Tuesday, April 27, 2010

Can Anabolic Steroids cause heart failure? by Jerry Brainum

Although the use of anabolic steroid drugs by bodybuilders and athletes has been largely condemned,much of this condemnation is more related to moral issues or issues of fair play. Many have pointed out the possible health dangers of using steroids, which are synthetic versions of testosterone. These suggested health risks include cardiovascular disease, liver problems, and possibly cancer promotion. Frequently lost in the debate about the health risks of using steroids is that more frequently prescribed drugs are far more immediately dangerous and having a higher risk profile compared to steroids.Steroid advocates often point out that significant side effects linked to steroid use are relatively rare, although they do occur on occasion When such problems do happen, it's often related to how much, how many, and how long steroids have been used. As with any other drugs, steroid-based side effects are more likely when larger doses and several drugs are taken for longer periods.

     Based on the existing medical literature on anabolic steroid-induced side effects, steroids provide the highest risk to the cardiovascular system. This is particularly true with the oral steroid drugs. The drugs do this through several mechanisms, such as a lowering of protective high density lipoprotein cholesterol (HDL), a possible rise in blood pressure, and adverse effects on blood clotting factors. But whether these adverse effects will prove significant depends on other factors. For example, most athletes who use steroids are healthy, with few other cardiovascular risk factors. They usually also have low body fat levels, and good heart function as a result of aerobic and weight-training exercise.Indeed, animal studies show that having an abundance of possible protective factors related to cardiovascular conditioning is enough to offset the possible risks imposed by steroid usage.On the other hand, little is known about the cumulative effects on cardiovascular function with long-term extensive steroid use by athletes. A while ago, I wrote an article in Ironman magazine about a study that examined coronary artery calcium deposits in a group of 14 elite professional bodybuilders. The study found that while these bodybuilders showed few CVD risk factors, most did show calcium deposits in their coronary arteries. Just today, a new report has been published in the Journal of the American Medical Association confirming that measuring coronary artery calcium deposits is a good predictor of future heart attacks.

     Another study was also published online today related to athletic use of anabolic steroids. This study featured 12 weightlifters (they could have been bodybuilders, since medical journals often don't differentiate between actual weightlifters and bodybuilders) average age 40, who had used an average of 675 milligrams of anabolic steroids for nine years. They were compared to a control group, same age range, also weightlifters, but who had never used steroids. As expected, the steroid users showed greater muscle mass compared to the non-users. Both groups underwent a test called Doppler echocardiography that uses high frequency sound waves, or ultrasound, to measure the structure and function of the left ventricle, the pumping chamber of the heart that sends out blood to the body. The pumping power of the left ventricle is expressed as ejection fraction, with a normal level at 55 to 70 percent of the blood that fills the heart. But 83% of the steroid users in the study showed an ejection fraction of less than 55%. Only one of the non-steroid users showed a low ejection fraction. While the ejection fraction measurement relates to the pumping ability of the left ventricle, the steroid users also showed a significant impairment in the diastolic activity of the heart, or when the left ventricle relaxes and the heart refills with blood. Left ventricular relaxation was reduced by almost half in the steroid users. Interestingly, there was no significant differences between the steroid and and the non-steroid groups in relation to left ventricle structure.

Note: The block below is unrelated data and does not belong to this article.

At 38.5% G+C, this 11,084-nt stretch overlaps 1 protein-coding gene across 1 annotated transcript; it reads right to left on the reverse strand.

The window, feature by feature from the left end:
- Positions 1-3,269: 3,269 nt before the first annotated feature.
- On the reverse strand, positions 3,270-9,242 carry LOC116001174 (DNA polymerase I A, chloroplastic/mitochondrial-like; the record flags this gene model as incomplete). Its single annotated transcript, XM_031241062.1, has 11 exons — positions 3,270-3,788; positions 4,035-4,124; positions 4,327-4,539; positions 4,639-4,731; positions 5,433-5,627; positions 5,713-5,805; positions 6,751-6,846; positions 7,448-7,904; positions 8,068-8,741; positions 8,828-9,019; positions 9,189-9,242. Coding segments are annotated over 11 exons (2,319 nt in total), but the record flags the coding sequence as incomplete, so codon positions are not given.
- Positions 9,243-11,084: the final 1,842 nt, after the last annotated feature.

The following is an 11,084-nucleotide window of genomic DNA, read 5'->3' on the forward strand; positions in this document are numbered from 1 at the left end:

Does this mean that those who are long-term anabolic steroids can expect to eventually get heart failure due to a weakness of left ventricular pumping ability? An initial study of only 12 subjects does not yet constitute scientific evidence of a cause and effect relationship between long-term steroid usage and heart failure.The study didn't disclose the precise exercise habits of the study subjects. I have previously discussed the fact that any exercise that places pressure on the heart leads to a compensatory increase in the thickness of the left ventricle, which some refer to as "athlete's heart." Athlete's heart is considered a benign condition, just a muscular adaptation of the heart to exercise. But some emerging studies also suggest that having an enlarged heart can predispose to later heart failure, even among athletes, if regular exercise isn't continued. Since aerobic exercise balances the structural heart changes that occur with athlete's heart, I would think that it's prudent for those who use high dose steroid regimes to also ensure including some aerobic exercise along with their weight-training regimes. I admit that this suggestion is strictly hypothetical on my part, but it does make sense when you consider the scenario discussed above.

Long term anabolic-androgenic steroid use is associated with left ventricular dysfunction. Circulation:Heart failure 2010: in press.

©,2012 Jerry Brainum. Any reprinting in any type of media, including electronic and foreign is expressly prohibited

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